Australia’s cereal gr-owers are rubbing their hands in glee at plans by Russia to increase its taxes on wheat exports.
Russia, the world’s largest exporter of wheat, doubled its export tax to €50 on March 1 in a bid to bring down domestic food prices.
The approach of the tax hike saw a huge demand for Russian wheat, with exports in February hitting a record.
Moscow also has plans to enforce similar taxes on corn and barley.
Australian farmers, however, are looking forward to the next few months after harvesting their best yet wheat crop.
Grains analyst Andrew White-law, speaking to ABC Rural, said Russia was now less competitive in the export market due to the taxes – opening the door to Aussie sales.
“They’re the largest exporter of wheat in the world, our biggest competitor, so by having this export tax it makes them uncompetitive, which in turn is good for us,” he said.
“It’s the perfect balance for us in that we’ve produced a record wheat crop and now the rest of the world is inflating our prices. It’s a win-win.”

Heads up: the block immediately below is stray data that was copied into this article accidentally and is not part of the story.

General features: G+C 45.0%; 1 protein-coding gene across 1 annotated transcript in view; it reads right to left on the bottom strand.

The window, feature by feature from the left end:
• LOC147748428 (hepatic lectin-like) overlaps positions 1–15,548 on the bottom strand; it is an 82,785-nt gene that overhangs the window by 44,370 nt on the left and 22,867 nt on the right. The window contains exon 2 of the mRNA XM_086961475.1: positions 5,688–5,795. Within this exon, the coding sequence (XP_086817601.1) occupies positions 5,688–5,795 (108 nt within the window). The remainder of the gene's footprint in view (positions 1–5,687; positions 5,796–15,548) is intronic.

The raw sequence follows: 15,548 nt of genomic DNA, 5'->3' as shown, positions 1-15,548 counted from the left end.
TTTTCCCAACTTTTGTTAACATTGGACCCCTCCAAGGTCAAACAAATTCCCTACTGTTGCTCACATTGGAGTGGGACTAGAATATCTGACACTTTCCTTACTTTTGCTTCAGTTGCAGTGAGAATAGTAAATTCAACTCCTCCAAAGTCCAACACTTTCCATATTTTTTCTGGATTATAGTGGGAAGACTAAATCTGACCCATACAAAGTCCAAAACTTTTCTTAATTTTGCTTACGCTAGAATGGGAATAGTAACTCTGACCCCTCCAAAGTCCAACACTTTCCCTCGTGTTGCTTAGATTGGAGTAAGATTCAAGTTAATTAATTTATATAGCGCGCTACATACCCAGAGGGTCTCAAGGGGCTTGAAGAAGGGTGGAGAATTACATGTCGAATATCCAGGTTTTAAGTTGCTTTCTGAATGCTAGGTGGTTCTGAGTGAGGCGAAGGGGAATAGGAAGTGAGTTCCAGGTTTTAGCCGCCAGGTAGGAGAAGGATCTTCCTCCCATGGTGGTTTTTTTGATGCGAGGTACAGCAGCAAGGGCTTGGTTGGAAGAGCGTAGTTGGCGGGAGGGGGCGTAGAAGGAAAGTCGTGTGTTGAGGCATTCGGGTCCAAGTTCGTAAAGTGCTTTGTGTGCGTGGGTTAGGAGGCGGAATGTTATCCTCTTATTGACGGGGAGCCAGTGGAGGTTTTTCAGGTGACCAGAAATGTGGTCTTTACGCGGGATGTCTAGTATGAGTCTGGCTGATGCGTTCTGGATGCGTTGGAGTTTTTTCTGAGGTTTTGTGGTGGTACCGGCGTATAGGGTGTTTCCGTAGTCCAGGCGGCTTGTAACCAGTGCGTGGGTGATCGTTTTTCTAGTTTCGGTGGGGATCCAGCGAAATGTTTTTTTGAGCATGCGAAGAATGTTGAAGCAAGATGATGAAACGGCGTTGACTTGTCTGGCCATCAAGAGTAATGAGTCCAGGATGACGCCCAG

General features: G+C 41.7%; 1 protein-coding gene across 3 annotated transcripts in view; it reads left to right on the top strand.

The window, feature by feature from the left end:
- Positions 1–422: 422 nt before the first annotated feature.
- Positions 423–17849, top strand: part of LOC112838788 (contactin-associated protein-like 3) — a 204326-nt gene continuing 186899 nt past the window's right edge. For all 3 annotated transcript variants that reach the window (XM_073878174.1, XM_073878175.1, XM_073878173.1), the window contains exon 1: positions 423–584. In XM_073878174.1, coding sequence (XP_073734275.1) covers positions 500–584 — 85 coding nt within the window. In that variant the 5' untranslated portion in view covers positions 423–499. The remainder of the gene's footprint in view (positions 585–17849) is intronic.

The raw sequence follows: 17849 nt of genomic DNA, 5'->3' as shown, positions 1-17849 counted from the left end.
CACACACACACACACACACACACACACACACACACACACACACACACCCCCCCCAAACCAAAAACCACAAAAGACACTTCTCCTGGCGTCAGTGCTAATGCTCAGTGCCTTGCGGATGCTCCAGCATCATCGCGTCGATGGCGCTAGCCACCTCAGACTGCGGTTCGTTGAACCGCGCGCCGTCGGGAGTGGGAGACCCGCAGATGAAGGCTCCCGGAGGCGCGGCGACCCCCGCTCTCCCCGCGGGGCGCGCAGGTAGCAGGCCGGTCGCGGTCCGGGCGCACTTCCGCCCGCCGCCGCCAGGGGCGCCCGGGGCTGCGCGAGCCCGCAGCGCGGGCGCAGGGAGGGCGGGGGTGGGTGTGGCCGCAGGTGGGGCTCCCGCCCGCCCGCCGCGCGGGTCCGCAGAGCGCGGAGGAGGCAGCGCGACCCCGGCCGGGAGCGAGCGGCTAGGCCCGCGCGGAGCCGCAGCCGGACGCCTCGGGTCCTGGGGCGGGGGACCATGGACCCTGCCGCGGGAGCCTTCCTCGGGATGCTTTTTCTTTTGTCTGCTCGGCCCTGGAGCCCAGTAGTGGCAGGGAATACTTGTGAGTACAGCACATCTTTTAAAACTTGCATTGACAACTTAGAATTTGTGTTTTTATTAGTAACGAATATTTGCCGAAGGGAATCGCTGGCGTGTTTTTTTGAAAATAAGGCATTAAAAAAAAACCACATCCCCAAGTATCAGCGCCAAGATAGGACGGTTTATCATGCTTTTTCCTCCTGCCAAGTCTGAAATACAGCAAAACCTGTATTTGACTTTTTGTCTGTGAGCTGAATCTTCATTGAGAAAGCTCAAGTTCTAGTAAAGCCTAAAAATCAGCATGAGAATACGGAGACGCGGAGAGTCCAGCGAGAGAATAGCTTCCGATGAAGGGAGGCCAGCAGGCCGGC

Michael Whitehead, head of ANZ’s Agribusiness Insights in Australia, said Aussie farmers could benefit from the move for years to come.
“With Russian wheat now more expensive than comparable Australian varieties for the first time, importers will increasingly seek the Australian product,” he said.
“And if Russia does this to their growers, it’s likely next year Russian farmers will produce less wheat … and there’s no signs of when this tax will come off.
“So for the short, medium, and potentially longer term this could be good news for Australian farmers.
“One of the really interesting things is what it’s going to mean to the planting intentions for Australian farmers for next year.
“A lot of farmers coming off
the back of this great harvest would have been thinking about crop rotations next year, or
some may have been thinking about putting some cropping country towards cattle or sheep to cash in on high stock prices, but that thinking might now change.
“This is not just wheat. Russia has curbed its barley and corn exports as well, so it could spur on extra plantings for a range of crops.”
He said the outlook for Australian agriculture was look-ing very bright in 2021.
“With Australian cattle prices going well, and sheep prices going well, and now with wheat going well, for those running big, mixed farming operations this presents a good problem in terms of what the decisions are going to be.”
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